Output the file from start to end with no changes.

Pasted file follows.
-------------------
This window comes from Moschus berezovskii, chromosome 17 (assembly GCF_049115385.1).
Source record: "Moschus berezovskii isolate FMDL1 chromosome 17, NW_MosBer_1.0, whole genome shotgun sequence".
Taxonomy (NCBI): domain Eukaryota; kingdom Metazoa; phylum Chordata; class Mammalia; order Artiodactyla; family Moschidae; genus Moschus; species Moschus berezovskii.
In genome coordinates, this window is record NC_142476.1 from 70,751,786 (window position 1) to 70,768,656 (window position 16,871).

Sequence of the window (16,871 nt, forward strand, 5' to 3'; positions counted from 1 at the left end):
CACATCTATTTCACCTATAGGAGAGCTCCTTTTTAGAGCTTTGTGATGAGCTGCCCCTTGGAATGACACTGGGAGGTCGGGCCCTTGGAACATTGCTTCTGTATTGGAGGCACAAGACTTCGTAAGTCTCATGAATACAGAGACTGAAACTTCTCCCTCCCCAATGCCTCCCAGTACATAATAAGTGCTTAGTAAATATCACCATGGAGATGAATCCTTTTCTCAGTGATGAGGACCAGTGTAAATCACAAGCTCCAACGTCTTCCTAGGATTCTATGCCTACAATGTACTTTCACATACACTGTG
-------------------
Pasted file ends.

This window comes from Moschus berezovskii, chromosome 17 (assembly GCF_049115385.1).
Source record: "Moschus berezovskii isolate FMDL1 chromosome 17, NW_MosBer_1.0, whole genome shotgun sequence".
Taxonomy (NCBI): domain Eukaryota; kingdom Metazoa; phylum Chordata; class Mammalia; order Artiodactyla; family Moschidae; genus Moschus; species Moschus berezovskii.
In genome coordinates, this window is record NC_142476.1 from 70,751,786 (window position 1) to 70,768,656 (window position 16,871).

Sequence of the window (16,871 nt, forward strand, 5' to 3'; positions counted from 1 at the left end):
CACATCTATTTCACCTATAGGAGAGCTCCTTTTTAGAGCTTTGTGATGAGCTGCCCCTTGGAATGACACTGGGAGGTCGGGCCCTTGGAACATTGCTTCTGTATTGGAGGCACAAGACTTCGTAAGTCTCATGAATACAGAGACTGAAACTTCTCCCTCCCCAATGCCTCCCAGTACATAATAAGTGCTTAGTAAATATCACCATGGAGATGAATCCTTTTCTCAGTGATGAGGACCAGTGTAAATCACAAGCTCCAACGTCTTCCTAGGATTCTATGCCTACAATGTACTTTCACATACACTGTG